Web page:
The majority of patients came accompanied by escorts, though five came on their own. Forty-six came with one escort, 17 came with two escorts, three came with three escorts, and two came with five escorts. The escorts were usually a male relative. Nineteen fathers came, 11 mothers, seven spouses came, one female guardian came, and two uncles came. Twenty-seven patients came with at least one brother, six patients came with at least one sister, and 11 patients came with a non-related escort.

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As for the Ethiopian surgeons and residents, their visit begins early in the morning, before the patients begin arriving. The majority of them reside in the capital, Addis Ababa, or in the surrounding area. The week begins with a three-hour van ride after the doctors and residents are picked up from their homes. These hours are spent chatting with each other and getting to know the foreign doctor.

Once at Grarbet hospital, they are taken to their living quarters for the week, the Grarbet guesthouse, specifically made for this purpose, where they will share their meals and downtime. It is here that the residents’ questions throughout the week will be more thoroughly answered, the workday and patients discussed, and sometimes an impromptu lecture given. When the group visiting is not tired from the day's work, they sometimes venture into town and plan group excursions among themselves.

Of note, the residency training program is new, and while the didactics are excellent, resources for surgical training are not well developed. Therefore, the residents typically have had no hands-on surgical experience. This week serves as their introduction.

The hectic workday begins at 7 a.m. and is done after the last patient has gone to the recovery room and rounds in the wards are completed, which is usually around 6 p.m. Throughout the week, the surgeons receive oral feedback on their progress.

At the week's end, Grarbet hosts a modest dinner back in Addis Ababa for all of the trainees. At this dinner, the written evaluations, along with a certificate of completion, are given to each trainee. Grarbet also keeps the evaluations on file.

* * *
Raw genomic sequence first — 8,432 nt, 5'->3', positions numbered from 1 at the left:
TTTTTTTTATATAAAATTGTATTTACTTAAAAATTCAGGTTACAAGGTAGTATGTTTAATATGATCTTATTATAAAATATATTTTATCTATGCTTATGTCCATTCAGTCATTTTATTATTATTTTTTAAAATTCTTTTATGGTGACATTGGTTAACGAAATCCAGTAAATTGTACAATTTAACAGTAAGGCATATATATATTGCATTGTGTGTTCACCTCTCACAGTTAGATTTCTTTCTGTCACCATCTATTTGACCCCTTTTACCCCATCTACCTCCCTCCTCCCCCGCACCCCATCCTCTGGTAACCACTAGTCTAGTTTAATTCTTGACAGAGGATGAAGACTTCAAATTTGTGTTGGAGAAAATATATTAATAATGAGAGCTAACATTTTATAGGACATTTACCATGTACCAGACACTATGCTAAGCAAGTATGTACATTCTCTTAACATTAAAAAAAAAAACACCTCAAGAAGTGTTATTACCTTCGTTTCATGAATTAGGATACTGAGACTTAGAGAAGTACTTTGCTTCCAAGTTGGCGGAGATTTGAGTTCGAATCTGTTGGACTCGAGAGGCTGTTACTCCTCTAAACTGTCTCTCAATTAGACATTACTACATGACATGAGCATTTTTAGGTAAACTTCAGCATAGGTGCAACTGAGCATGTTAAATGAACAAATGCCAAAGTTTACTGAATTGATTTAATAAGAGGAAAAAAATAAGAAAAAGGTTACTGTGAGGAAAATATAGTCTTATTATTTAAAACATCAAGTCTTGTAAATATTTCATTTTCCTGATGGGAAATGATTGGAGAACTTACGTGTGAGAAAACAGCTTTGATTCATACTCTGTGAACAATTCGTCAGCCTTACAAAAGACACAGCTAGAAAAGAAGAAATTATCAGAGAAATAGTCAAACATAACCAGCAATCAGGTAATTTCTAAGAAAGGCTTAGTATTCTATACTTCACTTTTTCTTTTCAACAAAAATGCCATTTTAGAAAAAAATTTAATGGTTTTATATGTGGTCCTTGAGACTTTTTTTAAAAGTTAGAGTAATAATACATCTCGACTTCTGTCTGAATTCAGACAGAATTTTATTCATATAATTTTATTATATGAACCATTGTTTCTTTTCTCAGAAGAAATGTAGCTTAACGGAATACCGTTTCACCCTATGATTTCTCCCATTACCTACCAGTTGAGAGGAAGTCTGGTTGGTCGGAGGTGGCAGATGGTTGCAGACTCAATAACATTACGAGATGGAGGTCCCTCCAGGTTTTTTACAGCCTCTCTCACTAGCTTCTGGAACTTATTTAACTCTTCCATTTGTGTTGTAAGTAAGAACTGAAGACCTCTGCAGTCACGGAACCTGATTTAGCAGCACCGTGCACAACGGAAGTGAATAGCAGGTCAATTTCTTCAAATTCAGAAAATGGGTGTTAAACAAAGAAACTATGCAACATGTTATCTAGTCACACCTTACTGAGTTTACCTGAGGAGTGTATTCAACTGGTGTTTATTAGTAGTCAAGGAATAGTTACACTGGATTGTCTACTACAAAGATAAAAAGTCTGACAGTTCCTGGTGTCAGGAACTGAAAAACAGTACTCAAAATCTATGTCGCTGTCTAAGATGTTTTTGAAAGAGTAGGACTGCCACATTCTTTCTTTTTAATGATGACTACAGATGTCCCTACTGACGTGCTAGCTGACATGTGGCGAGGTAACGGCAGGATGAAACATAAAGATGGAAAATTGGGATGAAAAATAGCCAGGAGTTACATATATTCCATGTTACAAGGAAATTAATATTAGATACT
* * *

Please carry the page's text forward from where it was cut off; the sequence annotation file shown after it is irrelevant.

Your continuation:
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Most of these patients had ear problems since childhood, although six patients stated they only had symptoms for one year. The patients typically had spent years visiting medical centers (often closer to their homes) and searching for successful treatments before making it to Grarbet hospital.

Thirteen percent of the patients had been referred to Grarbet from other hospitals, and 17 percent were informed by family and acquaintances from the Butajira area who were familiar with Grarbet hospital. About 17 percent knew about the Grarbet hospital because they live in the surrounding area, 37 percent were informed by other Grarbet patients, and the last 16 percent were informed by Grarbet's outreach visits.

Many of the people decided to come to Grarbet because they knew a previous Grarbet patient. They explained that they had been told that Grarbet had helped others with similar problems to theirs and that they believe it to be the best hospital to go to for eye and ear services.

They were also aware that there was a chance of them being seen and operated on by foreign doctors; some said that they were specifically coming to be seen by a foreign doctor.

When asked about their preference of nationality for the attending doctors, 20 percent preferred them to be Ethiopian, 33 percent preferred a foreign doctor, and 42 percent had no preference. All patients had high expectations for the hospital because of Grarbet's reputation. In their interviews, the patients expressed their expectations of having their ear disease resolved. Once there, all 73 patients reported that they were satisfied with Grarbet's services and amenities.

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The last question of the patient survey was open ended, asking them whether they had any comments they would like the hospital employees and surgeons to know. Many of the patients answered that they had come because they personally knew people whose lives had been tremendously improved by their ear surgeries.

As the patient survey shows, some of them came from long distances, and their escorts tended to take an entire week for their surgical trip. For many of them, the trip involved saving money for more than a year. This indicated their determination to come and their confidence in Grarbet's services.

For the Ethiopian surgeons and residents, this was an opportunity for surgical training. By the end of the week, most residents are able to perform simple ear procedures without any assistance. They were uniformly grateful.

As the number and length of surgical camps continue to expand, it appears that more surgeons and residents are in line to have this training experience. At present, the chairman of ENT at Addis Ababa University has begun to actively adjust his residents’ schedules so that more of them can participate in these camps.

This is a collaboration between fellowship-trained surgeons, local surgeons, charitable institutions, and local workers. The outcome has been uniformly positive for the patients and for the surgeons. For the visiting professor, there is the satisfaction of knowing competent, hard-working individuals are getting a chance to access some of their potential.